I guess the devs don't care to provide for that. imo they've done plenty to create an atomic engine that'll satisfy everyone who simply wants an atomic rocket for SSTOs that operate in atmosphere. Perhaps there will be a companion engine that's only good for vacuum. There you'll have what you 're describing.

Link to comment
Share on other sites

I was wondering how the nozzle moved up and down, then it hit me, screw drive. Duh... Nope, proven wrong by Mr. Simpson.

Nice work as usual. Glad to see an actually useful NERV being added.

Edited by shdwlrd
Link to comment
Share on other sites

27 minutes ago, Inglonias said:

I know. What I meant was that all other things being equal, a larger nozzle gets you a higher exhaust velocity, which gets you a higher ISP. So the afterburner mode would (in real life, anyway) be more efficient in vacuum if the nozzle were extended than if it were not. That said, it is a game. They can make the part's stats whatever they want.

Ah yeah, I understand now. In that case, maybe nozzle functionality is separate from fuel usage or something, but at the end of the day, yeah, it's a game.

Link to comment
Share on other sites

It's Beautiful! But I'm having difficulty seeing where the extending pistons retract into. They seem to just magically extend and retract, no? 

Probably not important. 

Link to comment
Share on other sites

8 minutes ago, Deddly said:

It's Beautiful! But I'm having difficulty seeing where the extending pistons retract into. They seem to just magically extend and retract, no?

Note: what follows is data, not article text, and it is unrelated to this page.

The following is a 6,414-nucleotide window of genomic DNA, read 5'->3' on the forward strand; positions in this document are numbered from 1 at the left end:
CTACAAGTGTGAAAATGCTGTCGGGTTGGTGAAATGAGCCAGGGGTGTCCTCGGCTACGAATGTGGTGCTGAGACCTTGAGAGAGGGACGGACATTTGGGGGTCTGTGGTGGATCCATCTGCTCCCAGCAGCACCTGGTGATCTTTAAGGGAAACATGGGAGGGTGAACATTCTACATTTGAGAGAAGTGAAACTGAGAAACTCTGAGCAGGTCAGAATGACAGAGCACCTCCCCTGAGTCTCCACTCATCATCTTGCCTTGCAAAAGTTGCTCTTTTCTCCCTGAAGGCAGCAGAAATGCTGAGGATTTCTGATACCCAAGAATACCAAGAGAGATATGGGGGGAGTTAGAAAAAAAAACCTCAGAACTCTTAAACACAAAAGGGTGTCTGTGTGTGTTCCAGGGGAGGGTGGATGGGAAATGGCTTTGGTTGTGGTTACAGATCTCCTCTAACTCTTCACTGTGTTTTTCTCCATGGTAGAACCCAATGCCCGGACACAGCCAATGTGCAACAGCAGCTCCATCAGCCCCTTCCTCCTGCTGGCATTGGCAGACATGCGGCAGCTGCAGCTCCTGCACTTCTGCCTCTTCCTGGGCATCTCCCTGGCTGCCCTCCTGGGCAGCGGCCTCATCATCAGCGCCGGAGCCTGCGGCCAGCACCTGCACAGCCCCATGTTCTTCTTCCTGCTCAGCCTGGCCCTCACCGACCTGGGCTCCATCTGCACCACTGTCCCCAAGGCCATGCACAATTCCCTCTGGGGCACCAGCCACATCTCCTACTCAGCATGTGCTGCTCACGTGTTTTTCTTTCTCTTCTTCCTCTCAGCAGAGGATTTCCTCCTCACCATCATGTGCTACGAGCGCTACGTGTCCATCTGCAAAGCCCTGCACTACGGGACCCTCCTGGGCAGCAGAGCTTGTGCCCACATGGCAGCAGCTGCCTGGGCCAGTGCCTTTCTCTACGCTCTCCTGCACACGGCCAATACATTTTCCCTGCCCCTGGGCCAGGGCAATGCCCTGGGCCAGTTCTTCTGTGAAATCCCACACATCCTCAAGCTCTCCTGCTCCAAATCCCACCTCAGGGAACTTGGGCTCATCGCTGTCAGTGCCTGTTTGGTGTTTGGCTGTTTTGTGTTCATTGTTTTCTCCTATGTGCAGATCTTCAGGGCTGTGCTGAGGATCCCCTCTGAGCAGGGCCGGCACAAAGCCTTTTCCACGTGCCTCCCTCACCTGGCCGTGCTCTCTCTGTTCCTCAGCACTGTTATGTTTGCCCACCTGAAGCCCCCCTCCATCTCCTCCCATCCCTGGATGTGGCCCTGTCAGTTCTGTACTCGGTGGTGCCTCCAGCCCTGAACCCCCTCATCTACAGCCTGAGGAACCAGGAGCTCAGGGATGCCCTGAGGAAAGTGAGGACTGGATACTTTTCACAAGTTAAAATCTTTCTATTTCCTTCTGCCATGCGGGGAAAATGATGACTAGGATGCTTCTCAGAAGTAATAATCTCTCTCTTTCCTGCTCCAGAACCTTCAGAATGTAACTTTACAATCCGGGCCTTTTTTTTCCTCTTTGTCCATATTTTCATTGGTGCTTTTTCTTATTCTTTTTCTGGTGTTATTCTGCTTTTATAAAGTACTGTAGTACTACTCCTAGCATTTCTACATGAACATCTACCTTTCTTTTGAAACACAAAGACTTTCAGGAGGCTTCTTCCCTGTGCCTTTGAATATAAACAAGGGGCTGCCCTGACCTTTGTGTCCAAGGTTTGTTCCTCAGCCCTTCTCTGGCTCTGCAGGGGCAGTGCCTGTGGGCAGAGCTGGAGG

Probably not important. 

They don't retract, they're stationary. The nozzle extension seems to be on rollers. You can see the rods inside the vacuum nozzle when it is retracted.

Link to comment
Share on other sites

7 minutes ago, mcwaffles2003 said:

They don't retract, they're stationary. The nozzle extension seems to be on rollers. You can see the rods inside the vacuum nozzle when it is retracted.

Ah I see those rods extending through to the inside now, thanks! I'm still unsure what is it that moves it back and forth, though. 

Link to comment
Share on other sites

7 hours ago, Deddly said:

Ah I see those rods extending through to the inside now, thanks! I'm still unsure what is it that moves it back and forth, though. 

Screw drive. One or more rods rotate to raise or lower the bell. (Similar to how some automatic lift hatches work in cars.) Nope, corrected by Mr. Simpson.

Edited by shdwlrd
Nate stated the correct operation of part.
Link to comment
Share on other sites

Looks amazing yall :D 

Question for folks who know more about real engines: can this bit get scrunched up a bit for nutters like me who will try to use this for big landers? I feel like it's nice to have that vertical dimension as condensed as possible in that application.

wdYgV2F.png

Edited by Pthigrivi
Link to comment
Share on other sites

3 minutes ago, Pthigrivi said:

Looks amazing yall :D 

Question for folks who know more about real engines: can this bit get scrunched up a bit for nutters like me who will try to use this for big landers? I feel like it's nice to have that vertical dimension as condensed as possible be in that application.

wdYgV2F.png

Maybe a "scrunched" variant named NER-EZEE.

Spoiler

NER from NERVA/NERV, EEZE from Squeeze.

 

Link to comment
Share on other sites

Join the conversation

You can post now and register later. If you have an account, sign in now to post with your account.
Note: Your post will require moderator approval before it will be visible.

Guest
Reply to this topic...

×   Pasted as rich text.   Paste as plain text instead

  Only 75 emoji are allowed.

×   Your link has been automatically embedded.   Display as a link instead

×   Your previous content has been restored.   Clear editor

×   You cannot paste images directly. Upload or insert images from URL.

 Share

×
×
  • Create New...